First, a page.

They didn’t nickname Mail Art the Eternal Network for nothing. Mail Art was more than a postal possibility, it was a cultural strategy that linked an international brotherhood of artists forsaking commercial reward and mainstream attention. There was always someone stopping (or dying) and someone newly entering the field, a core group remaining to impart what went on before. I couldn’t agree more with Jon on that Mail Art is in flux. That’s not a bad thing, it's a creative process of continual renewal. Artists are rarely understood by “civilians” and have come to rely on associated artists linked by post and the Internet. When a practitioner of Mail Art announces that Mail Art is dead, the self-reflexive proclamation is often a cry for help, subconsciously asking the network for a good reason to continue.

Mail-art feeds into my thrift store obsession. Before I became super engaged in making mail-art, I had a thrift store addiction.  Mostly I bought various forms of media and the super fashionable threads I wear on my back. It was an obsession but a limited one. Now that I’m constantly looking for materials for all sort of current projects, anything that looks usable ends up coming with me.  I’m at thrift stores three or four times a week. The loot ends up in my car, gets dragged to the foot of my stairs, and then neatly organized into random piles upstairs where I make stuff. Sometimes it gets dragged back downstairs and around to the garage where I paint it, sometimes quickly, and sometimes over a period of weeks. All of it ends up getting placed in piles to be mailed out, and then it goes out, either with a stamp or metered. And then, like clockwork, I go back to the thrift store to start the process all over again.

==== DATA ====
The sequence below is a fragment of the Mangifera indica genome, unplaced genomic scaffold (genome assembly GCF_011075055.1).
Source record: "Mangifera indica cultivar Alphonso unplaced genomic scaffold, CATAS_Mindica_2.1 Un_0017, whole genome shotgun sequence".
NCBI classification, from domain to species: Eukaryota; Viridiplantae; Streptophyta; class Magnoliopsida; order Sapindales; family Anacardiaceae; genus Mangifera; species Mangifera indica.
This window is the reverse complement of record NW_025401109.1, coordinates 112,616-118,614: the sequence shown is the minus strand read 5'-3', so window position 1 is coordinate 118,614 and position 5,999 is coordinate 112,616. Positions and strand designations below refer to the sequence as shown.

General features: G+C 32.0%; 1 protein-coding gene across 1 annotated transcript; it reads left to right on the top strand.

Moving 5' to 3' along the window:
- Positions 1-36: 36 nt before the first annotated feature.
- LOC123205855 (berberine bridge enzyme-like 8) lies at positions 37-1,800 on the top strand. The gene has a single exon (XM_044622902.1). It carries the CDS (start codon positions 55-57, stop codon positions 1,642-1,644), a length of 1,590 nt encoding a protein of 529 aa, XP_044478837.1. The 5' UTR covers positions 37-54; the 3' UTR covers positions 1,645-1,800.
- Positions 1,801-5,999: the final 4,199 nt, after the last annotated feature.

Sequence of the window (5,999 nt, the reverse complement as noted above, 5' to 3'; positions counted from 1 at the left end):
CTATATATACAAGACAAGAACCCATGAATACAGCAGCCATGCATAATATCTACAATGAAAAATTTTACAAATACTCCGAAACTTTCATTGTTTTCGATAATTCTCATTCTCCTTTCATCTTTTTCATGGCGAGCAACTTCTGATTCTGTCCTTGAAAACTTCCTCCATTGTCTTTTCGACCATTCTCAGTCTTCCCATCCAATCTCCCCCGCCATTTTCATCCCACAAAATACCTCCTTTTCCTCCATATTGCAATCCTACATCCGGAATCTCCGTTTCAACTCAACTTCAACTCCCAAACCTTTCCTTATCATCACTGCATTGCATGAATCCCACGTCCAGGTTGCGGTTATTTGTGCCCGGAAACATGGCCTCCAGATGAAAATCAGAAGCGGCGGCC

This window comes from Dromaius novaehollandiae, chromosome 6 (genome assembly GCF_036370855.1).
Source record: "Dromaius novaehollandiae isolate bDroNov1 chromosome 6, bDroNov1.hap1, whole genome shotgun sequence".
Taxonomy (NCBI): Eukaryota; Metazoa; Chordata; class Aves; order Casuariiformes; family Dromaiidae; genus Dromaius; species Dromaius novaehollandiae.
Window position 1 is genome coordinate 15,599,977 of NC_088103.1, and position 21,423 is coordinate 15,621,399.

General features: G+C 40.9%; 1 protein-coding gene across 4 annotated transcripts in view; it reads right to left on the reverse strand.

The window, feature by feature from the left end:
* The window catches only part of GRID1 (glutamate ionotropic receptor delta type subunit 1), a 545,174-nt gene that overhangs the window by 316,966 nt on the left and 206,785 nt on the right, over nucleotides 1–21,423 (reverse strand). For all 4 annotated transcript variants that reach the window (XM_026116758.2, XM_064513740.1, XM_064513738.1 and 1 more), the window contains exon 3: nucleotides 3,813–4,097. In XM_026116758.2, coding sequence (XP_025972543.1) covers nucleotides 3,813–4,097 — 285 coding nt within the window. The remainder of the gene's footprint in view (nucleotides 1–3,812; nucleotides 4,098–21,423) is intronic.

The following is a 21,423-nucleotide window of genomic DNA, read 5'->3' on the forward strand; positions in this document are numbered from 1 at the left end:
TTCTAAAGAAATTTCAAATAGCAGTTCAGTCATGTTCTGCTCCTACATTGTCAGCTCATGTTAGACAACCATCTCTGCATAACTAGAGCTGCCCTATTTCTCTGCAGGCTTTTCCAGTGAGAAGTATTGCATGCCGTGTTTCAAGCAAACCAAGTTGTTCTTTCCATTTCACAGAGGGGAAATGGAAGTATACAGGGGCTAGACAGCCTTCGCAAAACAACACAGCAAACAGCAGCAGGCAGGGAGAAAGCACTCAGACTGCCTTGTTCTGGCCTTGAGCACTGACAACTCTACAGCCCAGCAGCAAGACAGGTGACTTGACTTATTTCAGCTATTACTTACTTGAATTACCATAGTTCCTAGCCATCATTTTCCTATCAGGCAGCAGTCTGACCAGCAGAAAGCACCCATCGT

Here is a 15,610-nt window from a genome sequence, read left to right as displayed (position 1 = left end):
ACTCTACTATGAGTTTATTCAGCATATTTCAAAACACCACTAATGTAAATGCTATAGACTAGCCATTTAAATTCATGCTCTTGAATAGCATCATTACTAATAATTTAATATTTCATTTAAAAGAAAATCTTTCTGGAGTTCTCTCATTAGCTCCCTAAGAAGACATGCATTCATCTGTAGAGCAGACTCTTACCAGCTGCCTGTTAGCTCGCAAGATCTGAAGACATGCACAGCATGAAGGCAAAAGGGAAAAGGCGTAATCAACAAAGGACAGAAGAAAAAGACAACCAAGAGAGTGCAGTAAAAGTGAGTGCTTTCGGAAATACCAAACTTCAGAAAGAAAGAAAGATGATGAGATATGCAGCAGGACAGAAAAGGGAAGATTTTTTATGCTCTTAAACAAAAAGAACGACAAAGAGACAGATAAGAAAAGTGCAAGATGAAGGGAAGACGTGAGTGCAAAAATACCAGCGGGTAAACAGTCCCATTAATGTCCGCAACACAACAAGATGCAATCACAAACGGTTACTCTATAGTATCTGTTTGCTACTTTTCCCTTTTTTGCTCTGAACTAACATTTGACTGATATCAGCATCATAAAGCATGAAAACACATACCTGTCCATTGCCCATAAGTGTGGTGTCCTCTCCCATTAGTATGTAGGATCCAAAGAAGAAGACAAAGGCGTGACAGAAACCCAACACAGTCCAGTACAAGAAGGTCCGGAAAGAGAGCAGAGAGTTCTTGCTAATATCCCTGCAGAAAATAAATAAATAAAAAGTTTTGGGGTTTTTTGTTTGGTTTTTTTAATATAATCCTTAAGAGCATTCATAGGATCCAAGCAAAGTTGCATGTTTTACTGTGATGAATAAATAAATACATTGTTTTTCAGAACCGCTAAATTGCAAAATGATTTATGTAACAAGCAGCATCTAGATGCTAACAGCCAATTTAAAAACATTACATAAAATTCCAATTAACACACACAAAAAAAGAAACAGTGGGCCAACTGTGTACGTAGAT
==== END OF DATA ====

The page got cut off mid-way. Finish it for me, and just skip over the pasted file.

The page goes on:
Artists are hunters and pickers, always obsessed by one thing or another, winding up with way too much of whatever it is they’re tracking down. Then the question becomes: are you a collector or a hoarder? For several years, I was painting, and I’d haunt Goodwill for their frames. Original framing is expensive! I’d take out and replace, or paint over, whatever was in the frame. Eventually, I had a show titled, “Goodwill,” where each the works were priced at the cost I paid form the frame. We’re talking works that were priced at $1.99 or $9. 57. It was a conceptual thrift store thing. 

Cool post-office workers. I know one super cool post-office worker. Every time I end up in her line we chat about the stamps on the front of my packages, what’s inside, and what new things she can expect to see. She’s nice and seems genuinely interested. She recently told me that she accidently overcharged me a dollar and twenty cents on postage from a visit I made weeks before. She saved it, but couldn’t find it. The other two could care less, just more work. The folks who deliver to my mailbox change so often that I don’t have a report with them.

I had a postal clerk take out a magnifying glass the other day to get a closer look at an artistamp on the envelope of outgoing mail (along with official postage). She’s always interested and supportive and especially coos over my rubber stamps. I’ve had postal clerks cancel fake stamps for me. I have less interaction with postal carriers, since I have a mailbox to receive Mail Art. I just get bills at home. I was in Washington, D. C. in the Fall of 2018, and I met the Director of the National Postal Museum. He didn’t know jack about Mail Art, but I did my best to inform him, sending him some mail when I returned home. I support the postal workers! Sometimes, they support you.      

Popping up in a show is always a nice surprise. Rarely do I remember sending stuff for shows. I send it and forget it. I almost always avoid the ones with themes since I can never think of anything clever enough. Months later, after everything has been scanned and shared and people have looked at things, I’ll get a notice. My name will be in a long list of mail-artists, mostly as a tag on Facebook. I inevitably think to myself, “Oh yeah, I sent them something.” The show in Ukraine in that small windowless concrete barn was the coolest.